Energy utilities have seen a sea change in the amount of data available to them in recent years. Take Pacific Gas & Electric, for example. In 2013, PG&E became the largest U.S. utility to install smart meters in its customers’ homes and businesses. The company went from one reading per month per customer to the ability to collect as many as 12 readings per minute. Multiply that by the utility’s 5.4 million electricity customers and it is easy to see why the industry is swimming in data.
As a result, utilities are beginning to change how they leverage smart meters. It’s a trend toward data-driven decision-making that aims to balance the demand for electricity with its supply. The trick is to find the right information in all that data.
That’s where a team of Stanford scholars comes in. With support from the TomKat Center for Sustainable Energy, Stanford scientists June Flora, Chin-Woo Tan, Sam Borgeson, and Professor Ram Rajagopal are deploying an open-source platform to analyze and display smart meter data.
The platform is known by its research project acronym, VISDOM, for Visualization and Insight System for Demand Operations and Management. Taking smart meter data as its inputs, VISDOM provides calculations ranging from fairly simple, such as displaying the minimum and maximum power demand for each customer, to complex, such as weather normalization, baselining models, and algorithms to cluster load shapes into similar groups. This approach is gaining unprecedented insights into consumer usage patterns and behavior.
“There are so many potentially beneficial uses of smart meter data,” says Sam Borgeson, the technical lead and head developer for VISDOM. “By interpreting the data we can now present a full spectrum of opportunities that utilities can pursue as they design their efficiency programs.”
Air conditioners, for instance, are major energy hogs that operate when the electrical grid is already maxed out. To reduce their burden on the grid, a utility might decide to offer a rebate for energy-efficient air conditioners or for a tune-up of existing systems. The trick is getting the right message to the right customers. How do they know who has an air conditioner, especially an inefficient one?
The answers are in the data.
VISDOM has an algorithm that filters for customers whose energy consumption reflects excessive air conditioning use at times when the grid is stressed. Utilities can then target these individuals with personalized messages indicating why they are being approached, instantly creating cost savings for the program by lowering marketing costs and improving uptake compared to when the rebates are generically marketed to everyone.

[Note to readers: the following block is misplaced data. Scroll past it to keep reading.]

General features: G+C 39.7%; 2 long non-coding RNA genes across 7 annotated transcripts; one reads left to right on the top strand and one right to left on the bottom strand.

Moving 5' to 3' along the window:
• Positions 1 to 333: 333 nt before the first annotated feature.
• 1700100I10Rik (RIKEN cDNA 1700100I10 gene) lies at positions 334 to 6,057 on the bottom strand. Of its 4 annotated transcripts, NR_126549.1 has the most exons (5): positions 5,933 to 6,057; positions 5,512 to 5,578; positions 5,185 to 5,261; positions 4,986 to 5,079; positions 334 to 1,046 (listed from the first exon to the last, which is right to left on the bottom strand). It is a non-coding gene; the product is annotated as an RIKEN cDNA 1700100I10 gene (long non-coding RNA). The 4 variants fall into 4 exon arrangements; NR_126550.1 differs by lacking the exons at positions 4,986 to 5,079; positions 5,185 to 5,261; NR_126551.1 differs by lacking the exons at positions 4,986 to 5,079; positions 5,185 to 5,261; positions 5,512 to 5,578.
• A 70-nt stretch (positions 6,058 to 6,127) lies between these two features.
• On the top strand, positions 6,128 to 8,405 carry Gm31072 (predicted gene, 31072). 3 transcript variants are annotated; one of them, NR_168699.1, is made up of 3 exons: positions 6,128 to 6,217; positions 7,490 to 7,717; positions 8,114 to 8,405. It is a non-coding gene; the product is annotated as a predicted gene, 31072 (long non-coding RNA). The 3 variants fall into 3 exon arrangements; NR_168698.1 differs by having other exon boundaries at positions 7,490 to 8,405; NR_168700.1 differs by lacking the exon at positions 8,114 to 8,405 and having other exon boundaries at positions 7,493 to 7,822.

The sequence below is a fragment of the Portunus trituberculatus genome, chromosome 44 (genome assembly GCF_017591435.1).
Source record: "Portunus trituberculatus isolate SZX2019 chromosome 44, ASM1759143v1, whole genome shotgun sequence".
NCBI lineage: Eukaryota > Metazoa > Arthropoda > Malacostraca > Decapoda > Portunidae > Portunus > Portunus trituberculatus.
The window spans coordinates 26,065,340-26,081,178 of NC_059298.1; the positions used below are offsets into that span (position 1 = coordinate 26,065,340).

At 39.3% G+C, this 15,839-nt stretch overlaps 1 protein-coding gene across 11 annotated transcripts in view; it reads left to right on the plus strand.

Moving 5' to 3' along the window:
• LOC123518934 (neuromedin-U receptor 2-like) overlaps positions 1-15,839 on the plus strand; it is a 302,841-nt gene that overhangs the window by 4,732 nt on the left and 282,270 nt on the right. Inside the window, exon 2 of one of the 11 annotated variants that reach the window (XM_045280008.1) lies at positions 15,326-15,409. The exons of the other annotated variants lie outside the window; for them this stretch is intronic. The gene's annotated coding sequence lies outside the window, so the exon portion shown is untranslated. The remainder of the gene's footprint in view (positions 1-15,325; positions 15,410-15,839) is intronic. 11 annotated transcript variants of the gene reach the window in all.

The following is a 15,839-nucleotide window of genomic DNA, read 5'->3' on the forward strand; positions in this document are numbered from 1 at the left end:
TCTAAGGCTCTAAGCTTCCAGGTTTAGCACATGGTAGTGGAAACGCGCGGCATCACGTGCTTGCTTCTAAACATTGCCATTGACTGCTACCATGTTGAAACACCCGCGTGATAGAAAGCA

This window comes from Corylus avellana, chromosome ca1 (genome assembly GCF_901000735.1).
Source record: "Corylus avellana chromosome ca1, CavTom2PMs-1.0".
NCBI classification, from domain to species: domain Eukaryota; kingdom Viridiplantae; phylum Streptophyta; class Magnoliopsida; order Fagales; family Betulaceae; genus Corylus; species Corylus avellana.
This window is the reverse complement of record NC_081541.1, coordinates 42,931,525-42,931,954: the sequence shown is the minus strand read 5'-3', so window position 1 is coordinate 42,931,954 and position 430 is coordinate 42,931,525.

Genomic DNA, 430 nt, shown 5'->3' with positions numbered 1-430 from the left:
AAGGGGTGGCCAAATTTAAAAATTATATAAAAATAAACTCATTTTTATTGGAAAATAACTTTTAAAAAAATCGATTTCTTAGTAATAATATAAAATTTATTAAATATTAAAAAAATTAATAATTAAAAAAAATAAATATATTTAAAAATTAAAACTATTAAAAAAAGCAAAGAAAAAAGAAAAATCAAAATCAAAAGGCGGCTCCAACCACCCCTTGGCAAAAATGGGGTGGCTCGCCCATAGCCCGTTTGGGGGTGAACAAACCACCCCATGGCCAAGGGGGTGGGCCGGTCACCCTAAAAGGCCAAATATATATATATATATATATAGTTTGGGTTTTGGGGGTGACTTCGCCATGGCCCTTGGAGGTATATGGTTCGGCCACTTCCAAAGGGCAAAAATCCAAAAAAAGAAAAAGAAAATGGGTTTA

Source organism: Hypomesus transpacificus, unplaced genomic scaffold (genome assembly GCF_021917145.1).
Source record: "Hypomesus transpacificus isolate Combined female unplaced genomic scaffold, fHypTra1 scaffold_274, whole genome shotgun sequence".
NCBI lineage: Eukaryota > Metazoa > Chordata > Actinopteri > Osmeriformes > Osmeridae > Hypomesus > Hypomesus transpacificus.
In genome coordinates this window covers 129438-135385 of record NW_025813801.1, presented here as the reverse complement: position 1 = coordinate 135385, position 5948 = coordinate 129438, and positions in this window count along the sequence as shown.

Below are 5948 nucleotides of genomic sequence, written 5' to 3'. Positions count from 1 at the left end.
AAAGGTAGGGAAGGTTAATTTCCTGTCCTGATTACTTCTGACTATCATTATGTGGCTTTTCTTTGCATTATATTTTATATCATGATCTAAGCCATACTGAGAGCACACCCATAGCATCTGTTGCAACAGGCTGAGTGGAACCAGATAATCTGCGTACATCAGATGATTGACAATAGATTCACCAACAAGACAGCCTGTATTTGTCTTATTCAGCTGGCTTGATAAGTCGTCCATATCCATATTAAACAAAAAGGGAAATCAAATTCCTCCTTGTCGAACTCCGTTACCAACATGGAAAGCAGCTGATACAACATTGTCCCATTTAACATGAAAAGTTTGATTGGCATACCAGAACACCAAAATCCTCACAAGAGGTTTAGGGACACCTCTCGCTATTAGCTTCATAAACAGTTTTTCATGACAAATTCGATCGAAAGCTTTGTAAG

In PG&E’s service territory, a targeted approach focusing on top air-conditioning customers can make related efficiency programs up to four times more effective than those that are untargeted. And while targeted programs are not new, VISDOM can segment out groups more granularly, making them twice as effective as programs that already do target A/C customers by climate.
Broadly, Borgeson explains that the platform allows utilities to sift through the smart meter data in three important ways:
Analyzing smart meter data is a nascent field, and one fraught with some controversy. A small but vocal segment of PG&E’s customers rallied against smart meters due to their concerns about radiation from the wireless technology. Others were unhappy with higher electricity bills due to the utility’s ability to track energy usage at peak times. Confidentiality of consumer data is also a widely shared concern.
The California Public Utilities Commission, which oversees the regulation of this data for the state, has some of the strictest rules in the country for releasing consumer information. In fact, VISDOM began through a first-of-its-kind research collaboration between a utility (PG&E) and researchers (Stanford) in 2009. The data-sharing agreement was years in the making, and enough to lure Borgeson from Berkeley across the San Francisco Bay to Stanford.
The collaboration for residential customers was first made possible as part of the Stanford Energy Behavior Initiative, funded mainly by the U.S. Dept. of Energy's Advanced Research Projects Agency-Energy. A subsequent project, funded by Stanford's Precourt Energy Efficiency Center, applied VISDOM to commercial customers. An Innovation Transfer grant from the TomKat Center has allowed the effort to find the best path from research to actual applications. Today the researchers run a company called Convergence Data Analytics, LLC, which in spring 2016 signed a contract with PG&E to model customer data and consult on energy-saving projects. It also works closely with the Vermont Energy Investment Corporation (VEIC), a Northeast nonprofit that is a thought leader in the field of energy efficiency.
The team has been careful to keep the software available as an open platform. In doing so, they hope to accelerate research into beneficial applications of smart meter data and to lower barriers for interested utilities. As the platform’s reach grows, so does the potential to begin making sense of the energy landscape in the United States and abroad.
“We see this very much as applied research. Tools like VISDOM will have a quantifiable impact on efficiency and demand response programs,” Borgeson says. “The grant from TomKat has helped us begin to deploy our tools and see them adopted in the real world.”
VISDOM, known commercially as Demand Insight, is available for download here.